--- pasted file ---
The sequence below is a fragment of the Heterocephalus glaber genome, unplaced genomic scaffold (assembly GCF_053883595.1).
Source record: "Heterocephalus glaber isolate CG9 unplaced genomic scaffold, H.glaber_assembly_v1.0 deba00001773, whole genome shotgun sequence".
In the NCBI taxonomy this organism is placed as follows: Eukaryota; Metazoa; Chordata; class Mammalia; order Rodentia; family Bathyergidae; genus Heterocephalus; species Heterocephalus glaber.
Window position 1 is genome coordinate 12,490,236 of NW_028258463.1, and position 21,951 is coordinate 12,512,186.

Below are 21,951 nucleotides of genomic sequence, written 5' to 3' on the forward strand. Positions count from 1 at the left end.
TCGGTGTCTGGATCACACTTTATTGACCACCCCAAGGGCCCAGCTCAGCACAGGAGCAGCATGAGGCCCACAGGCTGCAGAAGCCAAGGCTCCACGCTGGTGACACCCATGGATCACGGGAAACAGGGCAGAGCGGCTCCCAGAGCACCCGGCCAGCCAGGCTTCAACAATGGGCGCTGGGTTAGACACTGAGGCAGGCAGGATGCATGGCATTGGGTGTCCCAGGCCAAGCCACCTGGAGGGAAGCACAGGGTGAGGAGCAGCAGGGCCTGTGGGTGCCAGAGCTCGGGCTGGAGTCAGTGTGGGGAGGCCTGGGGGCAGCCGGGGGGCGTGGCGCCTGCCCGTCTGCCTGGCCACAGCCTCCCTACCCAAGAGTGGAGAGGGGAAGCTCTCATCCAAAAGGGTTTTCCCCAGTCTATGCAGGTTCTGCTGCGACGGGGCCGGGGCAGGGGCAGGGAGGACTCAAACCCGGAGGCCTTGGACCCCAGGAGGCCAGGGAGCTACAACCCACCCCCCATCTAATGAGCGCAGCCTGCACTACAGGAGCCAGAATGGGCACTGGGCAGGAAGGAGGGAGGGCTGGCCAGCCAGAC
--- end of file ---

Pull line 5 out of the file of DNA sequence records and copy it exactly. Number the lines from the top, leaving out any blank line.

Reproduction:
Below are 21,951 nucleotides of genomic sequence, written 5' to 3' on the forward strand. Positions count from 1 at the left end.